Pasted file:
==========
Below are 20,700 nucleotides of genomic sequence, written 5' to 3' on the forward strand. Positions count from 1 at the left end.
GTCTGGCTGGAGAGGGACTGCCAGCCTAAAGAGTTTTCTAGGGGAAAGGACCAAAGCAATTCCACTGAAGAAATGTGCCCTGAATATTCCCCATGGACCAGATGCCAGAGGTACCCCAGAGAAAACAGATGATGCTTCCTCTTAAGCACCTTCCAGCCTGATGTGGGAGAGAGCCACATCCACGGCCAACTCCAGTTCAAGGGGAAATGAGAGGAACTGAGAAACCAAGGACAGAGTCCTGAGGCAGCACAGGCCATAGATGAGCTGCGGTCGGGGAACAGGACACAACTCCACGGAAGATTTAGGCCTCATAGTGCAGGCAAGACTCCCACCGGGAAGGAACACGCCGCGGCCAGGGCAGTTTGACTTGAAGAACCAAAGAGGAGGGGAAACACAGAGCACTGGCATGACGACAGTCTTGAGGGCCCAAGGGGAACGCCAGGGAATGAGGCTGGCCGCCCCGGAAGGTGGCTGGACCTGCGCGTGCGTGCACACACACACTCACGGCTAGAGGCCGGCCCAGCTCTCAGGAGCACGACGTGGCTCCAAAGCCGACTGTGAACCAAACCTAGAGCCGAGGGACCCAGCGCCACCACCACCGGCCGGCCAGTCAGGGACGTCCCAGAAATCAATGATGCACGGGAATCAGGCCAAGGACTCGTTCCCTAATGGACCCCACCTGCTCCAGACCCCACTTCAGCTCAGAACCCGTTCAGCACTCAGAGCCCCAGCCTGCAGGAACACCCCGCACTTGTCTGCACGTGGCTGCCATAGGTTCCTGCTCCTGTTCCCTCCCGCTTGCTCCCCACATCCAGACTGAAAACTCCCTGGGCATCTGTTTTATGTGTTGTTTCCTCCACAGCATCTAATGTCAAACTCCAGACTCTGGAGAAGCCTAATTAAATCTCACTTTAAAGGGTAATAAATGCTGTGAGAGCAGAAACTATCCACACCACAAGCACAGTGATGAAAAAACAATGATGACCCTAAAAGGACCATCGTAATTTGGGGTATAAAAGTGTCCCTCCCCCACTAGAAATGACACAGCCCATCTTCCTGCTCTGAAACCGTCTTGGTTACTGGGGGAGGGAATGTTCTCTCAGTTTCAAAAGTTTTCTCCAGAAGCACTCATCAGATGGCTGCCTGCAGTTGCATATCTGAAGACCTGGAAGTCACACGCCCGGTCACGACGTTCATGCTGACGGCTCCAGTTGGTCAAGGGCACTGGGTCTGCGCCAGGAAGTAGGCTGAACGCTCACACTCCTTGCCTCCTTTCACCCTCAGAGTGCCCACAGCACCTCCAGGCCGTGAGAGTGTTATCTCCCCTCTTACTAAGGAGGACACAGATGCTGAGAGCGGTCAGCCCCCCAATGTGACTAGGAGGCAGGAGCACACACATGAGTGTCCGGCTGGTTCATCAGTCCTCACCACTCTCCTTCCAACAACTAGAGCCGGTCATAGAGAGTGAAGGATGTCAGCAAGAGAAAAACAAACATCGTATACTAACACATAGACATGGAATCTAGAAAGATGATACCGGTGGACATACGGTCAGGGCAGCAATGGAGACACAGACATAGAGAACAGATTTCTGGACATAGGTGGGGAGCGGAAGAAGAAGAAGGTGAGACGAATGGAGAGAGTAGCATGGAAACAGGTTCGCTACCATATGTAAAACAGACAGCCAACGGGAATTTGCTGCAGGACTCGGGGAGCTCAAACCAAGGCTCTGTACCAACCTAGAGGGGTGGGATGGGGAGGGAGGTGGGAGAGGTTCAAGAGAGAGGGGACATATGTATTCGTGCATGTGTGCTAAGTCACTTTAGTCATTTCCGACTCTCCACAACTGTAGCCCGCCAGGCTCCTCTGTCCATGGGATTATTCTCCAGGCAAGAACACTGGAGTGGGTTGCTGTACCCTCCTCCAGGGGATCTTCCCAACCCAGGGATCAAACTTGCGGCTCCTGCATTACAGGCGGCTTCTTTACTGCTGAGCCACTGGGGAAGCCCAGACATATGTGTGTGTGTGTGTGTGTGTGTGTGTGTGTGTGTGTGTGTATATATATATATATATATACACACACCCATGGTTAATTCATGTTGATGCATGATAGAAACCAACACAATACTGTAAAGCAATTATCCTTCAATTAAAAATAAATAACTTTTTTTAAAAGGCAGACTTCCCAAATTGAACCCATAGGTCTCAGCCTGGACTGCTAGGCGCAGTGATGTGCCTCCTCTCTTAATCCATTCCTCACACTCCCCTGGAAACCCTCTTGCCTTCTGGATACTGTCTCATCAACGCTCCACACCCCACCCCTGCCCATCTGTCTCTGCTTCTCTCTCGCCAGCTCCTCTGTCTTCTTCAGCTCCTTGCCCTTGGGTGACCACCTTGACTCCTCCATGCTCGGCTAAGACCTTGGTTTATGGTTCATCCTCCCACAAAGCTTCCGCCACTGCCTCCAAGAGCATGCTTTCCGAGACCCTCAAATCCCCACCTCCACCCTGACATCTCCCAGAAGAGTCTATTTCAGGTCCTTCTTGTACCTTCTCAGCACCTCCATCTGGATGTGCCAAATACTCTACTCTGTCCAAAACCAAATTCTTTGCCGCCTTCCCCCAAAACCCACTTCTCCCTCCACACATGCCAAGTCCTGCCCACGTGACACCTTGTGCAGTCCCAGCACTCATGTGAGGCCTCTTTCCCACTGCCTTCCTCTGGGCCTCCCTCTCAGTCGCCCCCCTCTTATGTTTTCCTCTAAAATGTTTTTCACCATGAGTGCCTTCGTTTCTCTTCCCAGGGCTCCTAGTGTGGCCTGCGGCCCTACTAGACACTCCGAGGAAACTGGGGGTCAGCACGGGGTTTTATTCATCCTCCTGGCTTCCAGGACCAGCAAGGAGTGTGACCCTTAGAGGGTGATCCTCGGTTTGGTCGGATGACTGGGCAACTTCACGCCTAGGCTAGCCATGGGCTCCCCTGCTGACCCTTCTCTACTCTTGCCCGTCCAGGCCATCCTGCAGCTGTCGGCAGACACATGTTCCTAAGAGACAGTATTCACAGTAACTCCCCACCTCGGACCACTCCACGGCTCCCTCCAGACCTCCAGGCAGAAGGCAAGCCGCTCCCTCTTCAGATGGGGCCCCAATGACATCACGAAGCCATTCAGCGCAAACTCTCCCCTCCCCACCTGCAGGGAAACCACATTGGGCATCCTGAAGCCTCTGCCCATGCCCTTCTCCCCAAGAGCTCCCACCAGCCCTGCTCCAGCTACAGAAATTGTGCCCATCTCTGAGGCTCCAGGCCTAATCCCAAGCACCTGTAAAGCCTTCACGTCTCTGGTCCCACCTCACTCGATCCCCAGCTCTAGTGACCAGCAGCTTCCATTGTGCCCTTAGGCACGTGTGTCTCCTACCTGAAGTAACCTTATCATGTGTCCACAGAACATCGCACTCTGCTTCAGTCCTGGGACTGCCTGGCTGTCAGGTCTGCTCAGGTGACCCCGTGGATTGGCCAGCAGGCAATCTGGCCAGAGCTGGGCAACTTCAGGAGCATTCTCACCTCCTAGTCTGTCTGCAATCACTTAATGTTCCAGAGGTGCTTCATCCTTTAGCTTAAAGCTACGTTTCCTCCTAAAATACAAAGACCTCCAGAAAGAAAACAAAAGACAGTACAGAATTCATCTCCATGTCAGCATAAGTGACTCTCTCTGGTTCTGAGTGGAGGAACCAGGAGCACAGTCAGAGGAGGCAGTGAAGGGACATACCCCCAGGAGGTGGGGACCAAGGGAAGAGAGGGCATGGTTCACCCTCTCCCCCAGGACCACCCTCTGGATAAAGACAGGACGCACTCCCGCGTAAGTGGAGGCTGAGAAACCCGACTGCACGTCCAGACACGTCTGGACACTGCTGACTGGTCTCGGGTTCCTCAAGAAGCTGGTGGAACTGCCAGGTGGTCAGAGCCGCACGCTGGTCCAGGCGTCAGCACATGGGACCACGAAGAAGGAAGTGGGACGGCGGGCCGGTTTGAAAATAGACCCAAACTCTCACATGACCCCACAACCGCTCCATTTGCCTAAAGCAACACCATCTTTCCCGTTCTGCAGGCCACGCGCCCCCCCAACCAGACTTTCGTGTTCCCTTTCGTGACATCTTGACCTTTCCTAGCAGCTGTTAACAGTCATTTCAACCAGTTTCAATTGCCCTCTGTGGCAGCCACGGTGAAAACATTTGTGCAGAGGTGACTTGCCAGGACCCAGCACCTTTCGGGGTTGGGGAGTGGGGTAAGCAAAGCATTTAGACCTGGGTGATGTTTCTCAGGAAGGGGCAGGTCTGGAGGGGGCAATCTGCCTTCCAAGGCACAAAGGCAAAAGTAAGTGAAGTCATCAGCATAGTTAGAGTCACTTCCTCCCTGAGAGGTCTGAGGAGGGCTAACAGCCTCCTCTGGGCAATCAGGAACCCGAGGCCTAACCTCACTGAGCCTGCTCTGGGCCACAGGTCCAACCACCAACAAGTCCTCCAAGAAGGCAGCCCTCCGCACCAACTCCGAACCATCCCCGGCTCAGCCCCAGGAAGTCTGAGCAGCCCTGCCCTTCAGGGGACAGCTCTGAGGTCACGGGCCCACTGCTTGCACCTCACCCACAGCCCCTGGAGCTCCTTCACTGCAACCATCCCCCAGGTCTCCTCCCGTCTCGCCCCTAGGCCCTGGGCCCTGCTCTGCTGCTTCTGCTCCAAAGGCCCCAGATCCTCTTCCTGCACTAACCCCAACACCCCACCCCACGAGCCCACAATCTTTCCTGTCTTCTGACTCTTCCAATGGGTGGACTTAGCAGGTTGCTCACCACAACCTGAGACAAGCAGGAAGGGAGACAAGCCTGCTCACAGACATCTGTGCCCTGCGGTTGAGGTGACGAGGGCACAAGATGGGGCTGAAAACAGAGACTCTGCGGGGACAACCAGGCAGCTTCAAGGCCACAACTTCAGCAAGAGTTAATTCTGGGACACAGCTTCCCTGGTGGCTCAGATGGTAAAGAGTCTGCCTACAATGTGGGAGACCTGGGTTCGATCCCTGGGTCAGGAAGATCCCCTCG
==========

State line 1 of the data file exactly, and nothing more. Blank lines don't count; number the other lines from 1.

Below are 20,700 nucleotides of genomic sequence, written 5' to 3' on the forward strand. Positions count from 1 at the left end.